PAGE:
Author: Marissa Meyer
My Rating: 3/5 stars
Before I begin this review, let me just say that if you’re looking for a story where all the characters live happily ever after, you should pick up something different.
I mean, come on. The book is called Heartless; what does that tell you? It’s a story about Wonderland before the Queen of Hearts began her reign. This is literally her origin story. In what universe does she get a happy ending? I wish I could say this one, but I can’t.
The book begins with our main character, Lady Catherine Pinkerton, in the place she loves the most: the kitchen. She loves to bake and loves to make people happy with her delicious confections. It’s widely known that hers are the best goods in all of Hearts, and she hopes to open her own bakery.
Unfortunately, she runs into a bit of trouble.
It seems that she has caught the eye of the King of Hearts, an older, shorter, very silly man. When Catherine learns that he intends to make her his bride, she’s not the least bit thrilled. When Catherine meets the handsome court joker, Jest, she’s given even more reason to detest the King and her parents for pushing her into a marriage that she doesn’t want. She feels pressured to live a life that she knows could never make her happy, and when she begs her parents to consider the alternative, they insist that a lady has no place in business, or in the kitchen.
It’s obvious that Marissa Meyer has a talent for fairytale retellings, based on both this and her Lunar Chronicles series. Even though she’s pulling from a world that has already been created, she describes it beautifully, and she’s so clever and creative with her references. It was very interesting to see her interpretation of both the Queen of Hearts, who was not yet queen and not yet evil, and the Mad Hatter, who was not yet mad.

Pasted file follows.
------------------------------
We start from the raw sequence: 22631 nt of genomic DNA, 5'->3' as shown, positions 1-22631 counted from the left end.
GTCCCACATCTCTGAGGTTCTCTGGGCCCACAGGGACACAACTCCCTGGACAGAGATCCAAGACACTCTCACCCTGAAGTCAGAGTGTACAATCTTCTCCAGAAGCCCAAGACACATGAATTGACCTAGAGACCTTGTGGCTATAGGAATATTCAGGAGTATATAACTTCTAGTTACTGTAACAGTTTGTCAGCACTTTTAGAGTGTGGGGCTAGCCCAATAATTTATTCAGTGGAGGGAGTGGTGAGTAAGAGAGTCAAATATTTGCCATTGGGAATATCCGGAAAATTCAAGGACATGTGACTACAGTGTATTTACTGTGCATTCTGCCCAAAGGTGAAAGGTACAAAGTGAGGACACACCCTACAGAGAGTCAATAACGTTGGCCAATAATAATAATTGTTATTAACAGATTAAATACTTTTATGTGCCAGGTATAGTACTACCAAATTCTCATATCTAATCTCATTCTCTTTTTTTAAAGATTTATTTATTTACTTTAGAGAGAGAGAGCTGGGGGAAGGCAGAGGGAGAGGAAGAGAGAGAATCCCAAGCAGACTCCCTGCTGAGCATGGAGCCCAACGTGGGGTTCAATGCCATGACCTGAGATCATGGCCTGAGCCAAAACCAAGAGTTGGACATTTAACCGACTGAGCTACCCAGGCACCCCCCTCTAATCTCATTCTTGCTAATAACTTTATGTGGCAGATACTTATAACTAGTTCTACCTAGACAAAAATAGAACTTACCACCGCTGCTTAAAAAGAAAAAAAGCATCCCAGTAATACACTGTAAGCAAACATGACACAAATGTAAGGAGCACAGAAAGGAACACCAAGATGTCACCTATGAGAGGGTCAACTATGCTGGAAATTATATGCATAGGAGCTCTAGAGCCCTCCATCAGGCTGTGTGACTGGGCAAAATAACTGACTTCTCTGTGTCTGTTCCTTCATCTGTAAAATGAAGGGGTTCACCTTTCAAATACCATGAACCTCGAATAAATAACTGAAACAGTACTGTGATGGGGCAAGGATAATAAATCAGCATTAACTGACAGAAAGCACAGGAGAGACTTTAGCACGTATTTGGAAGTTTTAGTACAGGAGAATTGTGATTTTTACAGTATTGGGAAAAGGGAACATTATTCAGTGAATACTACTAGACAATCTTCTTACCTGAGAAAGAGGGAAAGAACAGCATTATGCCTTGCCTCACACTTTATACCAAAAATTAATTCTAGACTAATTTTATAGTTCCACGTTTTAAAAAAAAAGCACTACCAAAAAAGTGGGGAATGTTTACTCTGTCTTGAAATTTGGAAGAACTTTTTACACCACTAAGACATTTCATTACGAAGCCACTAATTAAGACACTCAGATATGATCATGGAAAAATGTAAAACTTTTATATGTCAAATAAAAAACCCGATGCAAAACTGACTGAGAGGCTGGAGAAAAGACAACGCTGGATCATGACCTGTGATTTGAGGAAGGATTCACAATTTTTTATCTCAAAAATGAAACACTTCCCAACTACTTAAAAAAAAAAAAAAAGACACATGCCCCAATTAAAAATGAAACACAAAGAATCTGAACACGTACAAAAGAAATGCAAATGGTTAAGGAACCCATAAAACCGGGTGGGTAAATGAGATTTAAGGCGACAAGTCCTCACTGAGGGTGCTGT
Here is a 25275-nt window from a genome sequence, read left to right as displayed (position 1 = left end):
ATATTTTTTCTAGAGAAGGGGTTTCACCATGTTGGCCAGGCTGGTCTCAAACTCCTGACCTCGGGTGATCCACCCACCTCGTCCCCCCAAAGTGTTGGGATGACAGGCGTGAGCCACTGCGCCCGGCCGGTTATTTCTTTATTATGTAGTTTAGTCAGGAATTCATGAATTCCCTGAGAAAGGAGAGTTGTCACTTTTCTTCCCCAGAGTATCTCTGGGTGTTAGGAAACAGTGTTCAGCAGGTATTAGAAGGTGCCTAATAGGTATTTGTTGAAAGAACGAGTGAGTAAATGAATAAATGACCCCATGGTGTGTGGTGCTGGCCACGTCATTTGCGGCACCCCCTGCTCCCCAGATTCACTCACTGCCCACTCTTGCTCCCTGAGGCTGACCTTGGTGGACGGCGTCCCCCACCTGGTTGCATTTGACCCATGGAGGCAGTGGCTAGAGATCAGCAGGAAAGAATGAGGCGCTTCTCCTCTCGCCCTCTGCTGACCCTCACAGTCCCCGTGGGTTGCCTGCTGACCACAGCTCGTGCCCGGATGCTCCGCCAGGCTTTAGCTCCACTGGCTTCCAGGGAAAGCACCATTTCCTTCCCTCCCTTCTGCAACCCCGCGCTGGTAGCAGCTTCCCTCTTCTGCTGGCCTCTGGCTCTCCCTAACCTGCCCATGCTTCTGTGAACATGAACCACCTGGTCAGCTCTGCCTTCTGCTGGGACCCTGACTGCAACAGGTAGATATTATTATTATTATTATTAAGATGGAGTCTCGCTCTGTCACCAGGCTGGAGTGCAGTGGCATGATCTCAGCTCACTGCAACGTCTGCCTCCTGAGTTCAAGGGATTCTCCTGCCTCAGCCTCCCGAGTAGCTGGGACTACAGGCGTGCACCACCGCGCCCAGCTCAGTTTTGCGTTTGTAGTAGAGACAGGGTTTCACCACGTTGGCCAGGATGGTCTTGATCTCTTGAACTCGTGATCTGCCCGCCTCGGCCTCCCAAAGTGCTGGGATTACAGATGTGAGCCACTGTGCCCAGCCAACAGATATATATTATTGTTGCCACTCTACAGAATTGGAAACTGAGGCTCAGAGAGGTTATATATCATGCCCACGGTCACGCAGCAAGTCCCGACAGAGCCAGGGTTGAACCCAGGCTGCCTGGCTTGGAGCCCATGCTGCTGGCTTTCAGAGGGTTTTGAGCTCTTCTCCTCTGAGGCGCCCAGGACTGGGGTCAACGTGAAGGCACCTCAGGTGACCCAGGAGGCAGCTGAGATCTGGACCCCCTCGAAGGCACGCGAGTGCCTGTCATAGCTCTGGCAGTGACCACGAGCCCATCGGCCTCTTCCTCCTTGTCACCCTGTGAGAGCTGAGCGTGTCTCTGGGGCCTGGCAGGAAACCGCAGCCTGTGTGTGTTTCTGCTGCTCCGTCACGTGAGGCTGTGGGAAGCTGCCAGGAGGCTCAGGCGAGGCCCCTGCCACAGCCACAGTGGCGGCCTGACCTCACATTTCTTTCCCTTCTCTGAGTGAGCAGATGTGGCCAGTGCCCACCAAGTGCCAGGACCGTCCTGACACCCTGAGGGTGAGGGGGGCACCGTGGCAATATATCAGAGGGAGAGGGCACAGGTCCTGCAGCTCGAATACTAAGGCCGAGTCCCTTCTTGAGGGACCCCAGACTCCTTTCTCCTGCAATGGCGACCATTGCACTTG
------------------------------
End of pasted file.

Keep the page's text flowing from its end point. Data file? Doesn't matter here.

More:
I will admit that the story is frustrating. Catherine’s parents are restricting and she’s so limited, given the era and how women were treated at the time. It seems they don’t have much of a say in their own lives, whether you are a lady or a maid. It’s incredibly disheartening to see Catherine’s simple dream being waved off as silly. I want to say that her parents had her best interests at heart, but did they really? Were they really so unaware?
Still, as easy as it was to sympathize with our main character, I can’t say I actually liked Catherine. She never did anything particularly noteworthy or honorable. She let her parents and everyone else push her around. Jest, the joker that she falls in love with, however, was a perfectly lovable character. He was mysterious and interesting and charming and so much fun to read. He definitely made the reading experience easier, but somehow also harder, considering his fate couldn’t possibly be a good one.
The ending was rather predictable. I’m sure that by reading the summary, most people could tell you how the story ends based on that, regardless of the fact that we know how that Queen of Hearts turns out. Still, the final sentence gave me chills, and I still must commend Marissa Meyer for her lovely work. She definitely knows how to write a villain (I still get the creeps just thinking about Fairest.)
Feel free to answer the discussion question in the comments; there are no right or wrong answers. Have a good day, book people.
Why is a raven like a writing desk?